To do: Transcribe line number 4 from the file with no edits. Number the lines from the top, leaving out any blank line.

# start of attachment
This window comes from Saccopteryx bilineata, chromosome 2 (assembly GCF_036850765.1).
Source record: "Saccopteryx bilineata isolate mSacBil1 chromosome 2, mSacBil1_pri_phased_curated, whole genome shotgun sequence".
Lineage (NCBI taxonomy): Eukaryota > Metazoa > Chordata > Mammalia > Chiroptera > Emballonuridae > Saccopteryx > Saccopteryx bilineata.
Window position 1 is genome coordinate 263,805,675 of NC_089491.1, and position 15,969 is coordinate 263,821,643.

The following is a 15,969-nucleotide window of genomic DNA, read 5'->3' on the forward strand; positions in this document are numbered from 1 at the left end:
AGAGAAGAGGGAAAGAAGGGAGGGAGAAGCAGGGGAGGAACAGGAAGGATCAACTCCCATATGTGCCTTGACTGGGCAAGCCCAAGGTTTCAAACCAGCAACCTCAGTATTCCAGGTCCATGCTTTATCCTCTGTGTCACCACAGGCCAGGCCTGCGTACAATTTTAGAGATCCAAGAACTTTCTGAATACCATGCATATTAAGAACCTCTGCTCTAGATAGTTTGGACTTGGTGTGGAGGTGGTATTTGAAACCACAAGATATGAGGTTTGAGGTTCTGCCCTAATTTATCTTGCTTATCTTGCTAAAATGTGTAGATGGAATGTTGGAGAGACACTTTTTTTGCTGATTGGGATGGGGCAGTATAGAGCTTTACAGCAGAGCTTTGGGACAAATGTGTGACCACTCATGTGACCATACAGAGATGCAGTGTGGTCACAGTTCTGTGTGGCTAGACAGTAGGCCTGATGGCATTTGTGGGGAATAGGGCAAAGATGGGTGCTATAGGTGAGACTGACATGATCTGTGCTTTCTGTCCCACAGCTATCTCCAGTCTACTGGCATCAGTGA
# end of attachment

Window position 1 is genome coordinate 263,805,675 of NC_089491.1, and position 15,969 is coordinate 263,821,643.